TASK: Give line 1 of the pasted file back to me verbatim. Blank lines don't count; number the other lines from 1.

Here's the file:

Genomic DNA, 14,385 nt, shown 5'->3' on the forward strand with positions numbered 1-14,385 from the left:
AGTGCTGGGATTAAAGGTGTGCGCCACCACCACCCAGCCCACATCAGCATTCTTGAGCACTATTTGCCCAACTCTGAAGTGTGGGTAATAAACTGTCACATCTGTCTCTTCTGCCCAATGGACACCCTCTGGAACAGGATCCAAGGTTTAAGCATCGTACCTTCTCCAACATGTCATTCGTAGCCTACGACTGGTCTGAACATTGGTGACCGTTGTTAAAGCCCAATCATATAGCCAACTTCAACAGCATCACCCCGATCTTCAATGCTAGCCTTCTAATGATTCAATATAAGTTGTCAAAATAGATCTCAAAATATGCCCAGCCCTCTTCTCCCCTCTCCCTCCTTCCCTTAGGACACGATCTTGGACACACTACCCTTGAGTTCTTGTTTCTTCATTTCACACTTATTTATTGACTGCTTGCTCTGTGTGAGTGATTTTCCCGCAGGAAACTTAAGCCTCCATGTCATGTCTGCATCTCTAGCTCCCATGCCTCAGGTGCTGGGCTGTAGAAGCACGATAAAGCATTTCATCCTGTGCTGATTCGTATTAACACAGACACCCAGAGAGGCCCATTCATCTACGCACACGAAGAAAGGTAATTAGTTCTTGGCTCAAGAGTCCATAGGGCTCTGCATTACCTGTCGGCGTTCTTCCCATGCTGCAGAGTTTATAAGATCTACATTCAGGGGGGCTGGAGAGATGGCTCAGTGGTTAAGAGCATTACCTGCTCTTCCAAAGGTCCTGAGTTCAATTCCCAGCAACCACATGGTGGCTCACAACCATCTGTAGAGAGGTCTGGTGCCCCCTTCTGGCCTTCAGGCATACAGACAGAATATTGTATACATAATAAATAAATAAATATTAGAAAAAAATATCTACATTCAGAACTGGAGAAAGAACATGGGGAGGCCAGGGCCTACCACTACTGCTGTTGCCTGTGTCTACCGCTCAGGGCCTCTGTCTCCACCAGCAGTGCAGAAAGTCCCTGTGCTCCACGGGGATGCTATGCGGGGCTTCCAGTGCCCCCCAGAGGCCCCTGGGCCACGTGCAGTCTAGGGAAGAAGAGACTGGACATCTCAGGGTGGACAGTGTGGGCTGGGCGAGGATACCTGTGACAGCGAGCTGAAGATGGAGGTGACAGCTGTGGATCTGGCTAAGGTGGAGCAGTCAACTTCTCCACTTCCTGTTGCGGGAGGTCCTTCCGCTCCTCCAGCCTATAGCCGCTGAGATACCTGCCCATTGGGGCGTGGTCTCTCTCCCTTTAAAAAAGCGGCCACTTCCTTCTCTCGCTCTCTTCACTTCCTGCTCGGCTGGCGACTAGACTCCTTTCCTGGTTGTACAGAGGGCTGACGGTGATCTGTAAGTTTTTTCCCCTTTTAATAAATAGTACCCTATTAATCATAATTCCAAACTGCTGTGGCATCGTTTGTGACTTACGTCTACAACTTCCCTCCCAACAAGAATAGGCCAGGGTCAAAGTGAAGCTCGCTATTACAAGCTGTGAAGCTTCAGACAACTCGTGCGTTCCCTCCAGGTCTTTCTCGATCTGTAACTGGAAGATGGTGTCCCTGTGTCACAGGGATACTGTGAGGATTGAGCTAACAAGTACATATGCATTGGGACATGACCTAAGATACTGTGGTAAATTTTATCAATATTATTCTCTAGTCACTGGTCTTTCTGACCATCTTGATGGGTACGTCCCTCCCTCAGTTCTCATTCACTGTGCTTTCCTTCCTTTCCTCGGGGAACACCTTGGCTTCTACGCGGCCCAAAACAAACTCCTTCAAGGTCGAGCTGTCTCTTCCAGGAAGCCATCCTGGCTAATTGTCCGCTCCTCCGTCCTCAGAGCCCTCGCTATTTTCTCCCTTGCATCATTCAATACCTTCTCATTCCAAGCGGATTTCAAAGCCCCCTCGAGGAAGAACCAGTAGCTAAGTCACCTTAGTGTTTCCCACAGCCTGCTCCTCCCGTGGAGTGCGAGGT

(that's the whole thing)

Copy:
Genomic DNA, 14,385 nt, shown 5'->3' on the forward strand with positions numbered 1-14,385 from the left: